Knitting these washcloths has been the most crafting fun I've had in a long time. Making a log cabin pattern is easy, surprising and very meditative. You really get into the flow! I learned the technique from the always inspiring (and hilarious) ladies of Mason Dixon Knitting, Kay Gardiner and Ann Shayne. They devote a whole chapter of their first book to the practice, writing so enthusiastically on the subject that knitting a log cabin something went straight to the top of my list.
While the log cabin pattern has a certain architectural genius, the even more fascinating aspect of the project for me is the way a color morphs depending on its size and neighbor. A small pink square surrounded by a field of cream, outlined by sherbet orange strangely becomes a glowing lavender. When the same pink surrounds a big square of watermelon, it fades to the color of an old ballet slipper.
All of this brought to mind the artist, colorist and influential teacher, Josef Albers, who spent his life exploring these ever evolving relationships. His beautifully subtle paintings of squares within squares may excite some unusual color choices! Check out his Foundation's web site for ideas.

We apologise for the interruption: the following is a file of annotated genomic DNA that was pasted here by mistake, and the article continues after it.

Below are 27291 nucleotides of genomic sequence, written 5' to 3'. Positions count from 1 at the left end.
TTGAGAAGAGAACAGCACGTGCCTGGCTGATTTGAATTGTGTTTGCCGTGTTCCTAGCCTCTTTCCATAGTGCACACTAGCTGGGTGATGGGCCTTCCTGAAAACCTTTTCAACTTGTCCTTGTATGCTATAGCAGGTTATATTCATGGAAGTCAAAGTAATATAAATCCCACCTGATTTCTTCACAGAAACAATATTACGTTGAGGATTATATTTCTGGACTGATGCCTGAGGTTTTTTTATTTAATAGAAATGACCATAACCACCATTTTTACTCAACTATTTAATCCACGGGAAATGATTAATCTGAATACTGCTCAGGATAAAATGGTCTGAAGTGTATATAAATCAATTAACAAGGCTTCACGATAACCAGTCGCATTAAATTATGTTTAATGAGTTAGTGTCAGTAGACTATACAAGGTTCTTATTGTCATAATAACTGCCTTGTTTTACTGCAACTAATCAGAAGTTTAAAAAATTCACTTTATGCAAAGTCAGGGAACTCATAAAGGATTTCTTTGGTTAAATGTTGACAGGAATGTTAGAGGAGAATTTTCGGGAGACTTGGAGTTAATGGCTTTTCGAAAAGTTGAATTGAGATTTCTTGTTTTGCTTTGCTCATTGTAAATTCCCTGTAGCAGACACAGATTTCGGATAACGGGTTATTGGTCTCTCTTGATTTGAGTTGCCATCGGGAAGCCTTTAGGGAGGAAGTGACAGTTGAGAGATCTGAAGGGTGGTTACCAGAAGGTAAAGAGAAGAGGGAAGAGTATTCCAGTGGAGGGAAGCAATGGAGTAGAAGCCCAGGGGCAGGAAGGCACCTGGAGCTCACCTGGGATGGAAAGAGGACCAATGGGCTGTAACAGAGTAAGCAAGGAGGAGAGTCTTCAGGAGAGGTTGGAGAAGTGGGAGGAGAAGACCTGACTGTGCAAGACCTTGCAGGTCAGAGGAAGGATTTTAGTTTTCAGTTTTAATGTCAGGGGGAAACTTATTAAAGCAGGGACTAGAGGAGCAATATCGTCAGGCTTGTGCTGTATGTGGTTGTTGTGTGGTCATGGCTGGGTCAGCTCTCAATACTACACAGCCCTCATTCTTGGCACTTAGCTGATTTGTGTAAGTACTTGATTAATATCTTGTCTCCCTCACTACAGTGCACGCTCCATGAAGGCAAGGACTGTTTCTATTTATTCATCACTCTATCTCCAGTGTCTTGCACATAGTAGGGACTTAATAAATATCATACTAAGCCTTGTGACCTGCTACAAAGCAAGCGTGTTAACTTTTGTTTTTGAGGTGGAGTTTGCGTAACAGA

I used Rowan's machine washable Handknit Cotton to make these two sets of washcloths. It's wonderfully soft and practical at the same time, gentle enough for the face and body, but durable enough to hold up to wear and tear. Other great cotton choices would be Rowan's Cotton Glace, Pima Cotton, or Purelife Organic Cotton DK or Blue Sky's Skinny Cotton. For all of these I would use a needle one size smaller and expect a slightly diminished finished size.
Whatever cotton you choose, you'll be happy to have these washcloths up your sleeve for weddings, baby showers, housewarmings and birthdays. With a gorgeous bar of soap, it's a wonderful present!